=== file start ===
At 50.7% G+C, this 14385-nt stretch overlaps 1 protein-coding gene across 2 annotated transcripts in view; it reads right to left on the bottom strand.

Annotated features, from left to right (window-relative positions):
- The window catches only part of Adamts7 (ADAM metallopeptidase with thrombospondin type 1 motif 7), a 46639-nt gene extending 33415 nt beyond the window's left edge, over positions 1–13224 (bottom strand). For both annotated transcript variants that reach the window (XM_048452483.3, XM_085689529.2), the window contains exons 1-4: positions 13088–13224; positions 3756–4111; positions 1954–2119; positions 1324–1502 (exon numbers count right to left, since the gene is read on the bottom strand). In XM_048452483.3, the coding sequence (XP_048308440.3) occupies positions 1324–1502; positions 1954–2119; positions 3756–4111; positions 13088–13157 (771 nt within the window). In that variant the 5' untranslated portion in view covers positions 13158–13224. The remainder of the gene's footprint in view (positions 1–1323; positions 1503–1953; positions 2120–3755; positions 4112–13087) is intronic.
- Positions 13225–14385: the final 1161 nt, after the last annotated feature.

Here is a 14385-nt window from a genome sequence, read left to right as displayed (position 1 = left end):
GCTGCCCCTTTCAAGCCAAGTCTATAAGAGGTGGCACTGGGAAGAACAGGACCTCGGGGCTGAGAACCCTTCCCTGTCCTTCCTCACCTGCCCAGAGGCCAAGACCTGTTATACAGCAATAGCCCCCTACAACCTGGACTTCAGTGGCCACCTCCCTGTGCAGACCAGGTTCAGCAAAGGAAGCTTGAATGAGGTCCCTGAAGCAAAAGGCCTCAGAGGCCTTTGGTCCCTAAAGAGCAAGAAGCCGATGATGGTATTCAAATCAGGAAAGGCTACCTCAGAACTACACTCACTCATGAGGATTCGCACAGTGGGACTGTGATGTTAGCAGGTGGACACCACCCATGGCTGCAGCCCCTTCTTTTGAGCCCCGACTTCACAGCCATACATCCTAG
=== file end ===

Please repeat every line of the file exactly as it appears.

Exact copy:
At 50.7% G+C, this 14385-nt stretch overlaps 1 protein-coding gene across 2 annotated transcripts in view; it reads right to left on the bottom strand.

Annotated features, from left to right (window-relative positions):
- The window catches only part of Adamts7 (ADAM metallopeptidase with thrombospondin type 1 motif 7), a 46639-nt gene extending 33415 nt beyond the window's left edge, over positions 1–13224 (bottom strand). For both annotated transcript variants that reach the window (XM_048452483.3, XM_085689529.2), the window contains exons 1-4: positions 13088–13224; positions 3756–4111; positions 1954–2119; positions 1324–1502 (exon numbers count right to left, since the gene is read on the bottom strand). In XM_048452483.3, the coding sequence (XP_048308440.3) occupies positions 1324–1502; positions 1954–2119; positions 3756–4111; positions 13088–13157 (771 nt within the window). In that variant the 5' untranslated portion in view covers positions 13158–13224. The remainder of the gene's footprint in view (positions 1–1323; positions 1503–1953; positions 2120–3755; positions 4112–13087) is intronic.
- Positions 13225–14385: the final 1161 nt, after the last annotated feature.

Here is a 14385-nt window from a genome sequence, read left to right as displayed (position 1 = left end):
GCTGCCCCTTTCAAGCCAAGTCTATAAGAGGTGGCACTGGGAAGAACAGGACCTCGGGGCTGAGAACCCTTCCCTGTCCTTCCTCACCTGCCCAGAGGCCAAGACCTGTTATACAGCAATAGCCCCCTACAACCTGGACTTCAGTGGCCACCTCCCTGTGCAGACCAGGTTCAGCAAAGGAAGCTTGAATGAGGTCCCTGAAGCAAAAGGCCTCAGAGGCCTTTGGTCCCTAAAGAGCAAGAAGCCGATGATGGTATTCAAATCAGGAAAGGCTACCTCAGAACTACACTCACTCATGAGGATTCGCACAGTGGGACTGTGATGTTAGCAGGTGGACACCACCCATGGCTGCAGCCCCTTCTTTTGAGCCCCGACTTCACAGCCATACATCCTAG